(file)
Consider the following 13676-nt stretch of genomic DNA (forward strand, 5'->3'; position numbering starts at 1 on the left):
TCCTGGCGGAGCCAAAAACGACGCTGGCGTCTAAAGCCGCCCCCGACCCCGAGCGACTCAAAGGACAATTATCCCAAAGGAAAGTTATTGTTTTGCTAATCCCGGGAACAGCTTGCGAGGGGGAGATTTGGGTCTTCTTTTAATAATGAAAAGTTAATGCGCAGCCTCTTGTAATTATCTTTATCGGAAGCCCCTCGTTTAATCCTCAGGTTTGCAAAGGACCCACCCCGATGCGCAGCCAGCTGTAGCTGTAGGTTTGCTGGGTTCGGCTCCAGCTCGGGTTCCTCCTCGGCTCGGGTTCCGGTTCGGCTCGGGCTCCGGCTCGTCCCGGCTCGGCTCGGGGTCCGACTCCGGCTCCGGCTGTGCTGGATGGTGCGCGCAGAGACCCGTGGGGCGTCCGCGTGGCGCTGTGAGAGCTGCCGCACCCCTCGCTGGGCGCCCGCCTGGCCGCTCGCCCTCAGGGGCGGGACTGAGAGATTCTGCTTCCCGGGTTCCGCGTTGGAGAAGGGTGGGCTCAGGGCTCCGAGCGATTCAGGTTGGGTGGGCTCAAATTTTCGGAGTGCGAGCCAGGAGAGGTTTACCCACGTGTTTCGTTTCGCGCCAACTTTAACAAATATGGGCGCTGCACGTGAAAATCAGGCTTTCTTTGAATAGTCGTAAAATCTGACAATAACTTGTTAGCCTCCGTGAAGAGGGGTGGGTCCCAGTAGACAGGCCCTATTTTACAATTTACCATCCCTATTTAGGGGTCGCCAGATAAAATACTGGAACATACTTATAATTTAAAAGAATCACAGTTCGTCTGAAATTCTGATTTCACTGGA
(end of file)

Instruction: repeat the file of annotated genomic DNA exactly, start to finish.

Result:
Consider the following 13676-nt stretch of genomic DNA (forward strand, 5'->3'; position numbering starts at 1 on the left):
TCCTGGCGGAGCCAAAAACGACGCTGGCGTCTAAAGCCGCCCCCGACCCCGAGCGACTCAAAGGACAATTATCCCAAAGGAAAGTTATTGTTTTGCTAATCCCGGGAACAGCTTGCGAGGGGGAGATTTGGGTCTTCTTTTAATAATGAAAAGTTAATGCGCAGCCTCTTGTAATTATCTTTATCGGAAGCCCCTCGTTTAATCCTCAGGTTTGCAAAGGACCCACCCCGATGCGCAGCCAGCTGTAGCTGTAGGTTTGCTGGGTTCGGCTCCAGCTCGGGTTCCTCCTCGGCTCGGGTTCCGGTTCGGCTCGGGCTCCGGCTCGTCCCGGCTCGGCTCGGGGTCCGACTCCGGCTCCGGCTGTGCTGGATGGTGCGCGCAGAGACCCGTGGGGCGTCCGCGTGGCGCTGTGAGAGCTGCCGCACCCCTCGCTGGGCGCCCGCCTGGCCGCTCGCCCTCAGGGGCGGGACTGAGAGATTCTGCTTCCCGGGTTCCGCGTTGGAGAAGGGTGGGCTCAGGGCTCCGAGCGATTCAGGTTGGGTGGGCTCAAATTTTCGGAGTGCGAGCCAGGAGAGGTTTACCCACGTGTTTCGTTTCGCGCCAACTTTAACAAATATGGGCGCTGCACGTGAAAATCAGGCTTTCTTTGAATAGTCGTAAAATCTGACAATAACTTGTTAGCCTCCGTGAAGAGGGGTGGGTCCCAGTAGACAGGCCCTATTTTACAATTTACCATCCCTATTTAGGGGTCGCCAGATAAAATACTGGAACATACTTATAATTTAAAAGAATCACAGTTCGTCTGAAATTCTGATTTCACTGGA